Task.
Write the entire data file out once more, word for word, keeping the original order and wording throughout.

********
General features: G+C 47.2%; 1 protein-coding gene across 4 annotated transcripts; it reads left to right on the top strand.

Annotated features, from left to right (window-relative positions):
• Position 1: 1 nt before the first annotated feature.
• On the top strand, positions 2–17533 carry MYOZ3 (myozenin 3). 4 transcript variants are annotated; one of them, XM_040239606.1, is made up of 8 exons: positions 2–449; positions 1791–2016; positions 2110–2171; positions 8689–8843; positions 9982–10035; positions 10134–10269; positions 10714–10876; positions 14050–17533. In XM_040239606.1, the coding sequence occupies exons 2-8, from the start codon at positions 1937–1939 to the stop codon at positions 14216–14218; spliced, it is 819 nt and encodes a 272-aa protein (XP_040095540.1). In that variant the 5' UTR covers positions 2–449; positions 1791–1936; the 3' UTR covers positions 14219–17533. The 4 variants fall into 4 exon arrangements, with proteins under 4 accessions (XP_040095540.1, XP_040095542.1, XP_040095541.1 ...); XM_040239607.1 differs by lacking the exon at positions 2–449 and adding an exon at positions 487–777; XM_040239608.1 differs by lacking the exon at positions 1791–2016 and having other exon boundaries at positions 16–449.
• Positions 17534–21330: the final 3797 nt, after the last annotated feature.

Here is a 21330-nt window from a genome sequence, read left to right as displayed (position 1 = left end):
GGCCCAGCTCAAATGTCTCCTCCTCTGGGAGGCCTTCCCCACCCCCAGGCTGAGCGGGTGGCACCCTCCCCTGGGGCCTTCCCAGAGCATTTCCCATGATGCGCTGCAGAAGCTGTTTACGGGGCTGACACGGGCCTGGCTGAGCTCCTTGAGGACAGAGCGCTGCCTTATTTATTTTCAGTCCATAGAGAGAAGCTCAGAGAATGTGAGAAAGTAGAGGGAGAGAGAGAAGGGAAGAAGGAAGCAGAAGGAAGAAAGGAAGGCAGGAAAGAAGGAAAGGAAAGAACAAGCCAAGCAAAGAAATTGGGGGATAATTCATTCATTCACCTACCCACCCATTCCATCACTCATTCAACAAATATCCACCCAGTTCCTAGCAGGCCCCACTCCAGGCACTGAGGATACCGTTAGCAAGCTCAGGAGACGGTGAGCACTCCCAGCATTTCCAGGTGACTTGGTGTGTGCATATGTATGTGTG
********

General features: G+C 47.2%; 1 protein-coding gene across 4 annotated transcripts; it reads left to right on the top strand.

Annotated features, from left to right (window-relative positions):
• Position 1: 1 nt before the first annotated feature.
• On the top strand, positions 2–17533 carry MYOZ3 (myozenin 3). 4 transcript variants are annotated; one of them, XM_040239606.1, is made up of 8 exons: positions 2–449; positions 1791–2016; positions 2110–2171; positions 8689–8843; positions 9982–10035; positions 10134–10269; positions 10714–10876; positions 14050–17533. In XM_040239606.1, the coding sequence occupies exons 2-8, from the start codon at positions 1937–1939 to the stop codon at positions 14216–14218; spliced, it is 819 nt and encodes a 272-aa protein (XP_040095540.1). In that variant the 5' UTR covers positions 2–449; positions 1791–1936; the 3' UTR covers positions 14219–17533. The 4 variants fall into 4 exon arrangements, with proteins under 4 accessions (XP_040095540.1, XP_040095542.1, XP_040095541.1 ...); XM_040239607.1 differs by lacking the exon at positions 2–449 and adding an exon at positions 487–777; XM_040239608.1 differs by lacking the exon at positions 1791–2016 and having other exon boundaries at positions 16–449.
• Positions 17534–21330: the final 3797 nt, after the last annotated feature.

Here is a 21330-nt window from a genome sequence, read left to right as displayed (position 1 = left end):
GGCCCAGCTCAAATGTCTCCTCCTCTGGGAGGCCTTCCCCACCCCCAGGCTGAGCGGGTGGCACCCTCCCCTGGGGCCTTCCCAGAGCATTTCCCATGATGCGCTGCAGAAGCTGTTTACGGGGCTGACACGGGCCTGGCTGAGCTCCTTGAGGACAGAGCGCTGCCTTATTTATTTTCAGTCCATAGAGAGAAGCTCAGAGAATGTGAGAAAGTAGAGGGAGAGAGAGAAGGGAAGAAGGAAGCAGAAGGAAGAAAGGAAGGCAGGAAAGAAGGAAAGGAAAGAACAAGCCAAGCAAAGAAATTGGGGGATAATTCATTCATTCACCTACCCACCCATTCCATCACTCATTCAACAAATATCCACCCAGTTCCTAGCAGGCCCCACTCCAGGCACTGAGGATACCGTTAGCAAGCTCAGGAGACGGTGAGCACTCCCAGCATTTCCAGGTGACTTGGTGTGTGCATATGTATGTGTG